Jenapher Blair had just given birth to her third child when the happy moment nearly turned deadly. She started hemorrhaging and her only chance to survive to see her baby daughter was to have a blood transfusion.
But there was one huge snag. The hospital didn't have enough blood on hand and the nearest supply was 80 miles away. Blair didn't have much time.
"It was touch and go," said Dr. Mary Bray, an obstetrician at Hutchinson Health Hospital, who was in the room for the July 21 delivery of a healthy baby girl, Adalyn.
Five state troopers jumped in to save the day by carrying out a "blood run." The first trooper relayed four units of O-negative blood from the American Red Cross in St. Paul to a nearby airport, then two others flew it by helicopter to the Hutchinson Municipal Airport and handed the blood off to two troopers on the ground who sped to the hospital. It all happened in just over an hour.
"We were on borrowed time while waiting for blood to arrive," said Brandon Thiemann, a nurse anesthetist who helped with the delivery. "If it had been two hours, the story would have been much more sad."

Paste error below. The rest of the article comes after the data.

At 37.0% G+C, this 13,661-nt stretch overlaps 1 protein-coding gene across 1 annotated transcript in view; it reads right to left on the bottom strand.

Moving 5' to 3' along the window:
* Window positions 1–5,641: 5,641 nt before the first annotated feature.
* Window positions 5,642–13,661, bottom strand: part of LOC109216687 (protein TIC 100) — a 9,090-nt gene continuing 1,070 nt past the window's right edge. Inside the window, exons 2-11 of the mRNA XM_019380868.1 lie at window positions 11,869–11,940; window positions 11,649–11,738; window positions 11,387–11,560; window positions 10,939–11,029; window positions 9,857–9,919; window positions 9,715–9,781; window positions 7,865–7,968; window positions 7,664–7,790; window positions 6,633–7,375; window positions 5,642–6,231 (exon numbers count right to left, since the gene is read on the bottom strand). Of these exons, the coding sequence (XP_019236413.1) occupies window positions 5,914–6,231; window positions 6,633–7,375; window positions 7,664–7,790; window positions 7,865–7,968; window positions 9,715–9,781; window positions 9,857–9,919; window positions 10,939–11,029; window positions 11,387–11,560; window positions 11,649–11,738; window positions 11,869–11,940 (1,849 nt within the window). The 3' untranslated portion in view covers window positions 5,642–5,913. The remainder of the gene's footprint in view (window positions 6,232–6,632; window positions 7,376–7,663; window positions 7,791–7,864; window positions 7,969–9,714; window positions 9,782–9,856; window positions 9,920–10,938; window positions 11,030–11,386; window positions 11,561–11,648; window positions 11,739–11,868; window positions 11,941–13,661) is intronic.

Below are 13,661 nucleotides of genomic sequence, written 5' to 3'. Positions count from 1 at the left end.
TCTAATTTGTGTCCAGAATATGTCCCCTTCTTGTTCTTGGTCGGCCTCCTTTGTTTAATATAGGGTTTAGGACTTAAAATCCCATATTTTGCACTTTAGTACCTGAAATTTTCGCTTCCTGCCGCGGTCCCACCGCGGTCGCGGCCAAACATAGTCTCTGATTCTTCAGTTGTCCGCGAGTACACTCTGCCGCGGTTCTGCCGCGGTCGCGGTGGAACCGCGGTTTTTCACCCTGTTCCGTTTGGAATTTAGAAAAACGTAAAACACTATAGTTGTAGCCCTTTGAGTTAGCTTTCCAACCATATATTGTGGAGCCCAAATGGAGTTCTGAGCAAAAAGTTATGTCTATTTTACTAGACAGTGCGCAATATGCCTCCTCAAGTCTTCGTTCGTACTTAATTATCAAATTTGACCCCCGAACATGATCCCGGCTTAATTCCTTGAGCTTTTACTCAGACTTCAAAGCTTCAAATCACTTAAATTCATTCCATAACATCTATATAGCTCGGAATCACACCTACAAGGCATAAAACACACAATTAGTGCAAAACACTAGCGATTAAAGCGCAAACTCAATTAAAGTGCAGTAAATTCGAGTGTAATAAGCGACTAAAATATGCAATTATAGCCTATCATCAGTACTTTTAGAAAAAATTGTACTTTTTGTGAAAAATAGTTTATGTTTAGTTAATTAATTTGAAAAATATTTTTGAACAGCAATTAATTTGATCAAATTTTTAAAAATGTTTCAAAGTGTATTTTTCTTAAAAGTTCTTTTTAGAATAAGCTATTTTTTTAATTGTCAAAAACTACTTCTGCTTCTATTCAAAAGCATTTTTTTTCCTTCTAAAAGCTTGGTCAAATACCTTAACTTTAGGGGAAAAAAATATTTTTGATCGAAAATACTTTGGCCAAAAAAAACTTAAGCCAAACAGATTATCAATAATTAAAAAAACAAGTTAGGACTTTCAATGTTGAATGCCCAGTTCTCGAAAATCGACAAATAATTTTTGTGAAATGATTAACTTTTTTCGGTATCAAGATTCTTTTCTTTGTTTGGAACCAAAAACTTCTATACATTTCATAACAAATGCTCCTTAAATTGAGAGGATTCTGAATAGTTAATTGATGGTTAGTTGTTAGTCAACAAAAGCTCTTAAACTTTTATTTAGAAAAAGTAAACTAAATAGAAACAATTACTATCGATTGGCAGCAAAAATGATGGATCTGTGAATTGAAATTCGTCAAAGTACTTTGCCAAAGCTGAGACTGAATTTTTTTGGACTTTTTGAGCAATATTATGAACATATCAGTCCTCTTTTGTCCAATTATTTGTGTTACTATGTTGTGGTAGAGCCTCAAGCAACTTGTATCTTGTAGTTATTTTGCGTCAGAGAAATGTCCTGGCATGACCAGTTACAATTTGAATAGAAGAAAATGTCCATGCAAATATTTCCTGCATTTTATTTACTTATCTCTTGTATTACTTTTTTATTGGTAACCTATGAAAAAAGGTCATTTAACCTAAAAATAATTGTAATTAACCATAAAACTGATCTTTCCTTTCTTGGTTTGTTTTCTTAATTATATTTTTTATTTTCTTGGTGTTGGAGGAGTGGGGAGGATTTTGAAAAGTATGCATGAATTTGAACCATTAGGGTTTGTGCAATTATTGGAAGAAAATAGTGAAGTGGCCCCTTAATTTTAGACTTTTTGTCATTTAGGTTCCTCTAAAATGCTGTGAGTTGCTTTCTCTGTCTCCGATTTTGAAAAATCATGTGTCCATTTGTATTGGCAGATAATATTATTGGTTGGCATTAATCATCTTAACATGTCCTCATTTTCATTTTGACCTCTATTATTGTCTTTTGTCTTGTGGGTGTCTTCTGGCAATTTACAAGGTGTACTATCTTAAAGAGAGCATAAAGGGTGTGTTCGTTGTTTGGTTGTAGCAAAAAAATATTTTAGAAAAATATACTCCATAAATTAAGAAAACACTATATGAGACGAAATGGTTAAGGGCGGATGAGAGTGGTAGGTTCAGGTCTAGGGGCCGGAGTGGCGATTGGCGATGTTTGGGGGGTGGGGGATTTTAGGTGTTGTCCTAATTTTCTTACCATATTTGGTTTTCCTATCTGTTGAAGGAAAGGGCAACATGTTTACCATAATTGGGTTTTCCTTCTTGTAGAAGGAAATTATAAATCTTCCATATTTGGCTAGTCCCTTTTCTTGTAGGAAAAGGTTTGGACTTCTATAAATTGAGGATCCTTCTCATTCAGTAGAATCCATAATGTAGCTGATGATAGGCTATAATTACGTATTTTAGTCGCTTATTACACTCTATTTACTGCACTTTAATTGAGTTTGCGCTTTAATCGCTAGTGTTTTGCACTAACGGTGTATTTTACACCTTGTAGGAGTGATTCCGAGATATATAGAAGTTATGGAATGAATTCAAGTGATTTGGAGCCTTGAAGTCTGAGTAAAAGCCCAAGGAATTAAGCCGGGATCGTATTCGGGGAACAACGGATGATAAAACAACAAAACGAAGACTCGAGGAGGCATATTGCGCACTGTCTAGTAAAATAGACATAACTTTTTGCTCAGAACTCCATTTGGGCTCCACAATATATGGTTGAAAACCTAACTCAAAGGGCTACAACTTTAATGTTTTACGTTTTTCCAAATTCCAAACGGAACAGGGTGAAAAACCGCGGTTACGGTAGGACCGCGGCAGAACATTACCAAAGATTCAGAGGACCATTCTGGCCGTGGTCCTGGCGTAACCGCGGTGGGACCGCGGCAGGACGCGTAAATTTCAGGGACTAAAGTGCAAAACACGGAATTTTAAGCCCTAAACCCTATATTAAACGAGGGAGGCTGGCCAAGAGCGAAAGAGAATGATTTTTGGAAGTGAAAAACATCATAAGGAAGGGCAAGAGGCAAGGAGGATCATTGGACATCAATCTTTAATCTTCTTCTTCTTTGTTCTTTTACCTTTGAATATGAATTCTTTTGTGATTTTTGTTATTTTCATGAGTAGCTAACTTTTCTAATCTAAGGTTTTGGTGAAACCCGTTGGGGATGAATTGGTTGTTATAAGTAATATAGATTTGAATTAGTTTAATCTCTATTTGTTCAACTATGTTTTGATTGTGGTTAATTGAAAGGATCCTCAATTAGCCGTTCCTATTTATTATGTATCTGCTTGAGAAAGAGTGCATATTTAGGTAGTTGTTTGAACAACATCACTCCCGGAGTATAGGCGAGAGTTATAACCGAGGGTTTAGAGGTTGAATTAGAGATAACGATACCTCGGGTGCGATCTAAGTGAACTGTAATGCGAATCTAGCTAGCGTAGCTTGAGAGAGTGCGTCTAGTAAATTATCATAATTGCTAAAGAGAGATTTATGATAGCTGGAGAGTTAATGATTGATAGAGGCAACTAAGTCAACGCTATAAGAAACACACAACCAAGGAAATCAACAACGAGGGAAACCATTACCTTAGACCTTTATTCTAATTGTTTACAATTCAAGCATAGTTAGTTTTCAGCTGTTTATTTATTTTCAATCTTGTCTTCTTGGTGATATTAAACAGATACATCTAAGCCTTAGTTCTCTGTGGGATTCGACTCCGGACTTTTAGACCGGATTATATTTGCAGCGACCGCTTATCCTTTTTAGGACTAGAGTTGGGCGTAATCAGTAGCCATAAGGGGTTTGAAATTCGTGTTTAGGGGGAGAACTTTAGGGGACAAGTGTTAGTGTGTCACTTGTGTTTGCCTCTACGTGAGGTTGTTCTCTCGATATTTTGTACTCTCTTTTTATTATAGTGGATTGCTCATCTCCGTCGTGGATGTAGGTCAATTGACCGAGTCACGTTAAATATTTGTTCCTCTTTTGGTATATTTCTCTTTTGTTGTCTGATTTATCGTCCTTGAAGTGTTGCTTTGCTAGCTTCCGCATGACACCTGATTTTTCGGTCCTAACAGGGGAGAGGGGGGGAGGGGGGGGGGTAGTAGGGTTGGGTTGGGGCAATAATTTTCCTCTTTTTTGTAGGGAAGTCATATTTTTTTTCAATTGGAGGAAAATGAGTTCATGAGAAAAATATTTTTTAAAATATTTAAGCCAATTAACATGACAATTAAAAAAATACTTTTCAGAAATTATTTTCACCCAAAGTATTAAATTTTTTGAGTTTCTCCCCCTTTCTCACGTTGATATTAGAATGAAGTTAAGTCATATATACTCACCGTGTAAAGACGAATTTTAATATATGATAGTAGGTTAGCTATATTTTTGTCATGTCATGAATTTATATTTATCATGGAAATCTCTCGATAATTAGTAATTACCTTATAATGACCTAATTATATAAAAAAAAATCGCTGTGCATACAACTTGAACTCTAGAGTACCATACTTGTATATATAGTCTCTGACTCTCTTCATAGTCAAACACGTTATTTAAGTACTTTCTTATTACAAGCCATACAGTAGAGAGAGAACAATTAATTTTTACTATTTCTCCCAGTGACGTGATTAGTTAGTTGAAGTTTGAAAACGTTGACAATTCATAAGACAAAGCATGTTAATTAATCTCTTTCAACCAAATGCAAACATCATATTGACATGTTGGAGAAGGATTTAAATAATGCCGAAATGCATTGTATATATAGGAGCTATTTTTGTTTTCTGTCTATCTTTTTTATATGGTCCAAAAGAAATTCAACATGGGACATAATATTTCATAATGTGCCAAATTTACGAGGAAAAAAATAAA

On Tuesday, a smiling Blair met the troopers responsible for saving her life. "If you were not here, who knows what would have happened," Blair said at a news conference as her husband, Stephan, and children, Caydence, 13, and Ayden, 7, stood behind her. "Because of you, my kids have their mom. Thank you."
Blair said she hopes one of her children will become a state trooper one day.
It all started as a routine delivery, then complications popped up. The baby was having trouble breathing and was taken to Children's Minnesota for care. Blair started bleeding excessively and asked Thiemann if she was going to die. With massive blood loss and little supply on hand, the prognosis was grim, Bray said.
A call from the hospital to the Red Cross set the wheels in motion. Troopers picked up the blood and delivered it to where it was needed. The State Patrol does nearly 100 blood and organ delivery runs a year, and it's something troopers train for, said Col. Matt Langer.
After the birth, Blair underwent an emergency hysterectomy and was taken by air ambulance to recover at Abbott Northwestern's Mother Baby Center.
"We were overjoyed when we learned Jenapher had made it," said trooper Brett Stricker.
Cases like Blair's show the need for people to donate blood, said Bob Bruce, a Red Cross spokesman.
The Red Cross is now experiencing a severe blood shortage as the number of trauma cases, organ transplants and elective surgeries rise and put a strain on the nation's blood inventory.
"Every donation might be the one that saves a life," Bruce said.
Two days after her frightening ordeal, Blair was reunited with her baby, husband and family, and later released from the hospital.
She started a GoFundMe to cover medical expenses and raise money for the agencies that helped her. She also has an urgent task to take care of, she said.
"I've never given blood before," she said. "Once I am cleared, it will be the first thing I do."
Tim Harlow • 612-673-7768